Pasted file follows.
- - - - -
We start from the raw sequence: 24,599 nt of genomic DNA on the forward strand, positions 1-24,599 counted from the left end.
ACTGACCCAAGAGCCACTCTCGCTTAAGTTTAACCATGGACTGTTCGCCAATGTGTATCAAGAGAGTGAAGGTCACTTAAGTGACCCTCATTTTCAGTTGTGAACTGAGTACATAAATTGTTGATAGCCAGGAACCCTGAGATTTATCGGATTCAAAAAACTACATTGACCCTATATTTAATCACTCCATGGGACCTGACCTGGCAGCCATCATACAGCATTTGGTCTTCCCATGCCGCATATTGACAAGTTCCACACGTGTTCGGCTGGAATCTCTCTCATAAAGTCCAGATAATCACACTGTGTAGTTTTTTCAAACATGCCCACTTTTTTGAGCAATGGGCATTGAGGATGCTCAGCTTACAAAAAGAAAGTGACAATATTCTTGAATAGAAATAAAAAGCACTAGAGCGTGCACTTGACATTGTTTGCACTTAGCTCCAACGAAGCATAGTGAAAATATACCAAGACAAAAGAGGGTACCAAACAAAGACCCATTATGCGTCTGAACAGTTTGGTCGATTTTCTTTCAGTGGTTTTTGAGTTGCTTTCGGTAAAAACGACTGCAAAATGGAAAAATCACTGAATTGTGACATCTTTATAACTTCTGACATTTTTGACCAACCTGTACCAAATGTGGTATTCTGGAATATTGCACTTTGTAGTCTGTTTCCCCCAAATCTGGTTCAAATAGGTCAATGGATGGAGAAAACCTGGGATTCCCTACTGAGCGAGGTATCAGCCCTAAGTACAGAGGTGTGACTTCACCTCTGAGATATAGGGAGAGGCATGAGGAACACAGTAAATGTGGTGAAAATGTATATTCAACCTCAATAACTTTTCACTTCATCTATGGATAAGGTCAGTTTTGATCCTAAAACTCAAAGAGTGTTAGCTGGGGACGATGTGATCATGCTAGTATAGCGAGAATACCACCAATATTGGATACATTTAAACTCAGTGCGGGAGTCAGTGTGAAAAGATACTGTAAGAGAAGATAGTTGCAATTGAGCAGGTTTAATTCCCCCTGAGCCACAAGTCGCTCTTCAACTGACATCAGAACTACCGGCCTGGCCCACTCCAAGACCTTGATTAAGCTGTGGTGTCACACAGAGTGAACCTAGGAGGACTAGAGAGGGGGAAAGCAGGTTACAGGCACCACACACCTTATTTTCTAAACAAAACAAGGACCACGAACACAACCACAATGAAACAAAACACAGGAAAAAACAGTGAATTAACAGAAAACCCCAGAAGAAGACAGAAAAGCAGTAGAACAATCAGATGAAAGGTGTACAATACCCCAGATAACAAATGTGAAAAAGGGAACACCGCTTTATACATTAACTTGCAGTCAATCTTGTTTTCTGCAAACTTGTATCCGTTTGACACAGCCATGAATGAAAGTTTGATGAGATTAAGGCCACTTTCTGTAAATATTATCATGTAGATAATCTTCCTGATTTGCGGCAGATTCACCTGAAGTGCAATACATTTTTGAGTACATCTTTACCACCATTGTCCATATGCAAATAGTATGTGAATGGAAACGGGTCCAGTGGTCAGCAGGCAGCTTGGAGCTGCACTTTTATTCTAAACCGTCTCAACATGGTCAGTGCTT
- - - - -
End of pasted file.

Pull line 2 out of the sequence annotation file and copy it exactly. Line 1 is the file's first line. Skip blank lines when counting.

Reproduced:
ACTGACCCAAGAGCCACTCTCGCTTAAGTTTAACCATGGACTGTTCGCCAATGTGTATCAAGAGAGTGAAGGTCACTTAAGTGACCCTCATTTTCAGTTGTGAACTGAGTACATAAATTGTTGATAGCCAGGAACCCTGAGATTTATCGGATTCAAAAAACTACATTGACCCTATATTTAATCACTCCATGGGACCTGACCTGGCAGCCATCATACAGCATTTGGTCTTCCCATGCCGCATATTGACAAGTTCCACACGTGTTCGGCTGGAATCTCTCTCATAAAGTCCAGATAATCACACTGTGTAGTTTTTTCAAACATGCCCACTTTTTTGAGCAATGGGCATTGAGGATGCTCAGCTTACAAAAAGAAAGTGACAATATTCTTGAATAGAAATAAAAAGCACTAGAGCGTGCACTTGACATTGTTTGCACTTAGCTCCAACGAAGCATAGTGAAAATATACCAAGACAAAAGAGGGTACCAAACAAAGACCCATTATGCGTCTGAACAGTTTGGTCGATTTTCTTTCAGTGGTTTTTGAGTTGCTTTCGGTAAAAACGACTGCAAAATGGAAAAATCACTGAATTGTGACATCTTTATAACTTCTGACATTTTTGACCAACCTGTACCAAATGTGGTATTCTGGAATATTGCACTTTGTAGTCTGTTTCCCCCAAATCTGGTTCAAATAGGTCAATGGATGGAGAAAACCTGGGATTCCCTACTGAGCGAGGTATCAGCCCTAAGTACAGAGGTGTGACTTCACCTCTGAGATATAGGGAGAGGCATGAGGAACACAGTAAATGTGGTGAAAATGTATATTCAACCTCAATAACTTTTCACTTCATCTATGGATAAGGTCAGTTTTGATCCTAAAACTCAAAGAGTGTTAGCTGGGGACGATGTGATCATGCTAGTATAGCGAGAATACCACCAATATTGGATACATTTAAACTCAGTGCGGGAGTCAGTGTGAAAAGATACTGTAAGAGAAGATAGTTGCAATTGAGCAGGTTTAATTCCCCCTGAGCCACAAGTCGCTCTTCAACTGACATCAGAACTACCGGCCTGGCCCACTCCAAGACCTTGATTAAGCTGTGGTGTCACACAGAGTGAACCTAGGAGGACTAGAGAGGGGGAAAGCAGGTTACAGGCACCACACACCTTATTTTCTAAACAAAACAAGGACCACGAACACAACCACAATGAAACAAAACACAGGAAAAAACAGTGAATTAACAGAAAACCCCAGAAGAAGACAGAAAAGCAGTAGAACAATCAGATGAAAGGTGTACAATACCCCAGATAACAAATGTGAAAAAGGGAACACCGCTTTATACATTAACTTGCAGTCAATCTTGTTTTCTGCAAACTTGTATCCGTTTGACACAGCCATGAATGAAAGTTTGATGAGATTAAGGCCACTTTCTGTAAATATTATCATGTAGATAATCTTCCTGATTTGCGGCAGATTCACCTGAAGTGCAATACATTTTTGAGTACATCTTTACCACCATTGTCCATATGCAAATAGTATGTGAATGGAAACGGGTCCAGTGGTCAGCAGGCAGCTTGGAGCTGCACTTTTATTCTAAACCGTCTCAACATGGTCAGTGCTT